The Weekly Anglo-African newspaper and the Anglo-African magazine were perhaps the most influential African-American journals of the late 1850s and the Civil War era. They were unique in that they served as forums for debate rather than simply reflecting the views of the publisher. They were owned by the journalist Thomas Hamilton (1823–1865), the son of New York City community leader William Hamilton. He and his brother Robert were the editors.
The Weekly Anglo-African, whose first issue was dated July 23, 1859, was a four-page weekly, with seven columns of large type to a page. It cost four cents per copy, with a yearly subscription price of two dollars. Its motto was "Man must be free; if not through the law, then above the law." Unlike most black newspapers of the time, which published only a few issues before folding, the paper was an almost immediate success. It came to be respected for its sophisticated analysis of issues such as violent resistance to slavery, the ramifications of the Dred Scott Decision, and John Brown's Raid.
The Anglo-African magazine, a thirty-two-page monthly with a yearly subscription price of one dollar, began on January 1, 1859. It was one of the first illustrated African-American publications. Its prospectus proclaimed that the magazine was devoted to the cause of literature, science, statistics, and the advancement of the cause of freedom. Among its other features were biographies of outstanding figures such as actor Ira Aldridge, evaluations of the abolitionist cause, comic prose, and fiction.
Many leading black writers and abolitionists, including Martin R. Delany, Frances Ellen Watkins Harper, J. W. C. Pennington, and James Theodore Holly, were frequent contributors to the journals. Other luminaries, such as Frederick Douglass, William Cooper Nell, Mary Ann Shadd Cary, Daniel Payne, and John Mercer Langston, wrote occasional pieces. The Anglo-African magazine, and later the Weekly Anglo-African, serialized Delaney's novel Blake: or, The Huts of America, one of the first African-American novels (it was not printed in book form until 1970). Hamilton also was a book publisher. His list included such books as Robert Campbell's A Pilgrimage to My Motherland: An Account of a Journey among the Egbas and Yorubas of Central Africa, 1859–1860 (1861) and William Wells Brown's The Black Man: His Antecedents, His Genius, and His Achievements (1863).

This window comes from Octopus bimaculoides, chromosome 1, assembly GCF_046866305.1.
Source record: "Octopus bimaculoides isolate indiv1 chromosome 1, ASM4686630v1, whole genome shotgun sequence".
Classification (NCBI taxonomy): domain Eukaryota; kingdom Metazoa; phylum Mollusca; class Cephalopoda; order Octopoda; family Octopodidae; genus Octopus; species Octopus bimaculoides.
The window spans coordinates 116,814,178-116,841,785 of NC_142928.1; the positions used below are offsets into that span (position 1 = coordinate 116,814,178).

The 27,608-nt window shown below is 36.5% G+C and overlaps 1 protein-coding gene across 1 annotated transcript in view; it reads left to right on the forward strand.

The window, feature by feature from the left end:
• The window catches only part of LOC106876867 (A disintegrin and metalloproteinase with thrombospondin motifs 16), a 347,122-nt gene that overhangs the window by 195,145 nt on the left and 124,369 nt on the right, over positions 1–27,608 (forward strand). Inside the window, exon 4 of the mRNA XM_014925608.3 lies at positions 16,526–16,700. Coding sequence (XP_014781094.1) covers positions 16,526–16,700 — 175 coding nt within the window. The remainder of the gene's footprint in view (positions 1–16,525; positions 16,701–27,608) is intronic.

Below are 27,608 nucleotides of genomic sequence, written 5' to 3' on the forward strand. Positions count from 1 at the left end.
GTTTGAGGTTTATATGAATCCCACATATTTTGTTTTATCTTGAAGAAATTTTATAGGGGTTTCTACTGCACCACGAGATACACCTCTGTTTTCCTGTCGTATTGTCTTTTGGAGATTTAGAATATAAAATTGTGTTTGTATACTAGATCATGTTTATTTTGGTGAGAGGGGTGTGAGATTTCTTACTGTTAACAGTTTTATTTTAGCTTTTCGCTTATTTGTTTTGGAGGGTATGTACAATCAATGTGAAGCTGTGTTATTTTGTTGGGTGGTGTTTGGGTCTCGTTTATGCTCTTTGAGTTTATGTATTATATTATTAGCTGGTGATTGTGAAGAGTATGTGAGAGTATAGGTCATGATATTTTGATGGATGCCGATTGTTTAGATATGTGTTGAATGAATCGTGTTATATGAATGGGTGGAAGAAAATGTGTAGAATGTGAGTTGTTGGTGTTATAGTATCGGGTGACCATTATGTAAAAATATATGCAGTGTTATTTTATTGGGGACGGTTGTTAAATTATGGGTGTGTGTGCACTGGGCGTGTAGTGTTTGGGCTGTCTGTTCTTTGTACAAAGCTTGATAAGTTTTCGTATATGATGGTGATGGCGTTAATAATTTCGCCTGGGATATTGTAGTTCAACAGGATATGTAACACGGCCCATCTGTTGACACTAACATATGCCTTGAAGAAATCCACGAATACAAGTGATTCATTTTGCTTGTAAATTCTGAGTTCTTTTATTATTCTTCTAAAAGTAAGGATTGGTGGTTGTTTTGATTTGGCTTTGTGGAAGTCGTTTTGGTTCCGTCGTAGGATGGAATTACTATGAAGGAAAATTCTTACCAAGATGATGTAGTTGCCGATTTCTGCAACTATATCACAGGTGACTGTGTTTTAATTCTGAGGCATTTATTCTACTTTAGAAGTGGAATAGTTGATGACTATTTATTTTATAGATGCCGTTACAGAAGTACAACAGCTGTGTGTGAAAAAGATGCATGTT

By early 1860, despite their critical success, the Hamiltons developed severe financial problems. The Anglo-African magazine ceased publication, and they sold the Weekly Anglo-African to James Redpath, a prominent white abolitionist and emigrationist. By fall 1861 they had regained control, with Robert Hamilton handling the business affairs. The radical abolitionist Henry Highland Garnet, named "Editor of the Southern Department," reported on events in Washington. During the Civil War, the paper covered war news and carried messages from black soldiers. Hamilton became a fervent supporter of the Republican Party, although he remained critical of northern discrimination. On March 29, 1862, he warned that northern prejudice was a "strong impediment" to black advancement. Hamilton and Garnet called for citizenship and proper education for freedmen. On September 9, 1865, in one of the paper's last issues, Hamilton praised and defended northern black teachers who went south, claiming such work was blacks' chief responsibility and greatest service. The newspaper folded in December 1865.
See also Hamilton, William
Bullock, Penelope. The Afro-American Periodical Press, 1838–1909. Baton Rouge: Louisiana State University Press, 1981.
Hutton, Frankie. The Early Black Press in America, 1827–1860. Westport, Conn.: Greenwood, 1993.
Penn, Irving Garland. The Afro American Press and Its Editors (1891). Salem, N.H., 1988.
greg robinson (1996)